In a minute there is time

For decisions and revisions which a minute will reverse.

           In my early twenties, I had the good fortune of finding these words by TS Eliot from The Love Song of J. Alfred Prufrock. They became the compass by which I made decisions. I fell in love with the permission to change my mind at a moment’s notice. I realized that whatever decision I made, I could change my mind and nothing terrible would happen.  The possibilities were endless. 

          Go to Texas to nurture a new relationship.  Sure!  Oh, well, actually no, my friends think it’s a bad idea, I get a refund and he drives home alone from the airport.   The next day, I go to the airport anyway, buy a new ticket and spend the summer in Texas. 

          I always think about that summer romance, I wouldn’t have missed it for the world and I almost did.  That phrase helped me take a risk, I knew that I could always buy another ticket back East if it didn’t work out between us.  That relationship did not last past August but that experience allowed me to make vital decisions about my life which I ‘knew’ were reversible.  I have been married for 34 years to someone I said ‘Yes’  to thinking that if it didn’t work out, I could always make another decision.  There was always a way out.

          But, that’s not the way it works.  Endless possibilities belong to youth, to those still trying to find the thread that leads to their destiny.  At some point in time, we are no longer able to reverse a decision in a minute, the stakes become higher, the price to be paid becomes exponential, affecting not only our selves but those we love. And so the decisions are no longer external – Paris, Rome or Madrid,  but internal. To change our attitude to our life, to change the relationship to our past, to our inner complexes, is a decision which cannot be revised or reversed.  We persevere in becoming conscious of what has driven us, we choose to stay the course in awareness, knowing that to consistently give up and try something new will bring us only the same old same old.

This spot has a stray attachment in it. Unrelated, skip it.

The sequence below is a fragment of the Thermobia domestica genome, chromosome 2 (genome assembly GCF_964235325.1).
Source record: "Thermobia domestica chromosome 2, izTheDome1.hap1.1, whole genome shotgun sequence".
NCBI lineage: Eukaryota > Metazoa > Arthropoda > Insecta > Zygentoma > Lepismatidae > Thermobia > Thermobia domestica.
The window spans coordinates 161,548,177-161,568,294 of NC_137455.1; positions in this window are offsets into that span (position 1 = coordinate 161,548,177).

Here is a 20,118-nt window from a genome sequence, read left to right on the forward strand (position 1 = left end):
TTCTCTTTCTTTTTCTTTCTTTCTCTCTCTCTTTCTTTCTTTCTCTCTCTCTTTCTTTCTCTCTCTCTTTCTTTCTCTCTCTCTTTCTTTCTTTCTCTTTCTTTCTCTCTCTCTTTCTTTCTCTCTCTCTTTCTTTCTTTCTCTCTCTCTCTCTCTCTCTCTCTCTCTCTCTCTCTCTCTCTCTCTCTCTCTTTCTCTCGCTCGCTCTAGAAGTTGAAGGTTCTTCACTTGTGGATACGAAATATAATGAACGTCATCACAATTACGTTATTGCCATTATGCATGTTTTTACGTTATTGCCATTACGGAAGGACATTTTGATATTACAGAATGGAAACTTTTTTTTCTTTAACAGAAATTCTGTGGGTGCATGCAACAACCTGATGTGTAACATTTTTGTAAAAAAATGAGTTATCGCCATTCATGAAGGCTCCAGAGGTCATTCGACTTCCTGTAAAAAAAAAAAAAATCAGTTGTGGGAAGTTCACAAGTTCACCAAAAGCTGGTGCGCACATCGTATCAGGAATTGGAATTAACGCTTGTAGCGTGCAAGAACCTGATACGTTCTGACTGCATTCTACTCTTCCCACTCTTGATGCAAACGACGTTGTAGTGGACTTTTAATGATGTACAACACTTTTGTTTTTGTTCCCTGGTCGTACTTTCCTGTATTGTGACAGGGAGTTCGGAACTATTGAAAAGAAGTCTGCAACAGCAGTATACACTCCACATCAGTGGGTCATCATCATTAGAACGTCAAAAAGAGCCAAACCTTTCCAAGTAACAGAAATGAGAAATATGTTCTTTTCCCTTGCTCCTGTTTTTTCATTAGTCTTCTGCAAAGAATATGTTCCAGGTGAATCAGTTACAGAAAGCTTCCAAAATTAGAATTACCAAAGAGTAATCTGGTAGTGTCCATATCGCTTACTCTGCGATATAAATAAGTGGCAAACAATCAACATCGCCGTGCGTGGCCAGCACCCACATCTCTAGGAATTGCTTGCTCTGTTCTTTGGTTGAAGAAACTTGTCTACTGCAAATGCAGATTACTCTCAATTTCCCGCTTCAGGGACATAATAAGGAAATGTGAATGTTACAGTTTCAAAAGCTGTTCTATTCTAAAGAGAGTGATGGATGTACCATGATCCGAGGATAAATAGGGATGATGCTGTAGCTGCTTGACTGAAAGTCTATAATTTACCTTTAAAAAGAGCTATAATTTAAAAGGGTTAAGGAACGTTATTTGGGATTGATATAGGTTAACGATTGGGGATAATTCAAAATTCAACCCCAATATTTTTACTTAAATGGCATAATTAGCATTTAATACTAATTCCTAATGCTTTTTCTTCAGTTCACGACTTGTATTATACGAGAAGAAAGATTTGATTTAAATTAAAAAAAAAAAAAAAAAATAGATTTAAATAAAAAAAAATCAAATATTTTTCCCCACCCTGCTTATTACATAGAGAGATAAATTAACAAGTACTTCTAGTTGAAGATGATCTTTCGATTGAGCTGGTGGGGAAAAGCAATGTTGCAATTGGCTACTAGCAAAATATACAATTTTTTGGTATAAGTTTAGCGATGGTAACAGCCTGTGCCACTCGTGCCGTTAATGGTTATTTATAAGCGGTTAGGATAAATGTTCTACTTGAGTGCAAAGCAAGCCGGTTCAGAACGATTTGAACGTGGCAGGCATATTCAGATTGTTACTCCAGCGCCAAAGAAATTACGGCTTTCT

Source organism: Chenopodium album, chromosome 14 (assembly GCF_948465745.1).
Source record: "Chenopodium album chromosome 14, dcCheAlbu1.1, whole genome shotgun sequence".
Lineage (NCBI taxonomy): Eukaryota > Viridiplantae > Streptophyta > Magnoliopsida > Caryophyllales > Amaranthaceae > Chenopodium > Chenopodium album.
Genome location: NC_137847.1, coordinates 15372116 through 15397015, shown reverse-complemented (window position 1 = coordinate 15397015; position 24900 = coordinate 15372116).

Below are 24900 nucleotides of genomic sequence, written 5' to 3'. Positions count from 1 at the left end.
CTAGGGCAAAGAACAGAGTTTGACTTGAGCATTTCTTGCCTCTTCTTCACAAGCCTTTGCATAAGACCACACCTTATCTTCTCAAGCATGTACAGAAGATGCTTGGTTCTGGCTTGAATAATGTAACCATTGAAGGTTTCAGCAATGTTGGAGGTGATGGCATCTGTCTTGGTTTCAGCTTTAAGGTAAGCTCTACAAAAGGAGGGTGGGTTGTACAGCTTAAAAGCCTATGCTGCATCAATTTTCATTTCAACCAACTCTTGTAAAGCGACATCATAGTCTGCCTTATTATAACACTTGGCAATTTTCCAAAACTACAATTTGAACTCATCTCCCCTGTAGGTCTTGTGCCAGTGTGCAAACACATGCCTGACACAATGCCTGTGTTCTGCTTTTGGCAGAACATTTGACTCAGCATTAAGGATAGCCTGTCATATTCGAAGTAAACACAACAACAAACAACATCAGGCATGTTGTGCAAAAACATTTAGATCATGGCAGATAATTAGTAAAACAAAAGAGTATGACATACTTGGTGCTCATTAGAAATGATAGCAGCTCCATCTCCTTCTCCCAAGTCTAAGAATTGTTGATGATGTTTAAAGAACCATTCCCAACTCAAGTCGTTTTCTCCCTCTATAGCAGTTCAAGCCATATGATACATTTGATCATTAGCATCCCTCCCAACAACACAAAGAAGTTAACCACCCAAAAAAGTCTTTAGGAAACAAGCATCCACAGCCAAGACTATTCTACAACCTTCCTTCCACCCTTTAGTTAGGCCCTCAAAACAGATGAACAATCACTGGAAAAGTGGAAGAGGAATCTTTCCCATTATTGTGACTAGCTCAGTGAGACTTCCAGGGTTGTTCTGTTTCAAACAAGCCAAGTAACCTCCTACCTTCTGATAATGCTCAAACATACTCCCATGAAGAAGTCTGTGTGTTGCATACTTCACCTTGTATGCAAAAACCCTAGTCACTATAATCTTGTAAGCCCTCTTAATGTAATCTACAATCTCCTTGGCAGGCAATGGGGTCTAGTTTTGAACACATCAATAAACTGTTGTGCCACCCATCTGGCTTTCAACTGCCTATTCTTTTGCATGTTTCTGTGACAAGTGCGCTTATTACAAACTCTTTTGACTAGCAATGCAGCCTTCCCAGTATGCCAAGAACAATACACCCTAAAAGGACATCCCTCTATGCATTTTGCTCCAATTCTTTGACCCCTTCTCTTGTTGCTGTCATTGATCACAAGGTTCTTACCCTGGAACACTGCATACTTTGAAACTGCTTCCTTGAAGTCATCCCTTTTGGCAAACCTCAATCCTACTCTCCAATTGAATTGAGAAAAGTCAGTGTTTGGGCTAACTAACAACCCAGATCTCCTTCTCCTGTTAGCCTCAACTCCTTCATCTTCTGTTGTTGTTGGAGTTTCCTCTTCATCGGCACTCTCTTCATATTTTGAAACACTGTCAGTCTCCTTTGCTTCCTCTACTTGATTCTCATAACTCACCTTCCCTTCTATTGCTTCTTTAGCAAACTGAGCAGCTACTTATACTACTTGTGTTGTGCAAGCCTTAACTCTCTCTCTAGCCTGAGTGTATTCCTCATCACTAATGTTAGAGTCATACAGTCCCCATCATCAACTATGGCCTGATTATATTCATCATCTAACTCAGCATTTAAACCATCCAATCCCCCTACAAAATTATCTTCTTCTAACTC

That knowledge was hard won.  There are no endless possibilities at my stage of life, and in fact, there weren’t any endless possibilities then either.  There was just more energy and time available to experiment, experience and express.  I live with the knowledge that where I am now is the fruit of all that I have done and been and I get to reap that harvest. 

          That is the work of archetypal pattern analysis, to recognize the mandates of life, to know what belongs to which season and to determine whether we are stuck or thriving.  To live whole and balanced lives, we fully inhabit the spirit of our time, we learn to live with the many deceptions and disillusions of life, in ourselves and in others. It is hard work to live the reality of our lives at any age.  That kind of clarity allows us to relax a bit, knowing we are exactly where and who we are supposed to be.  The paradox is that when we really get to know, accept and embrace all of our perfect imperfections, we navigate life more easily, knowing what must be done minute by minute.  Which is, of course, the only way to live

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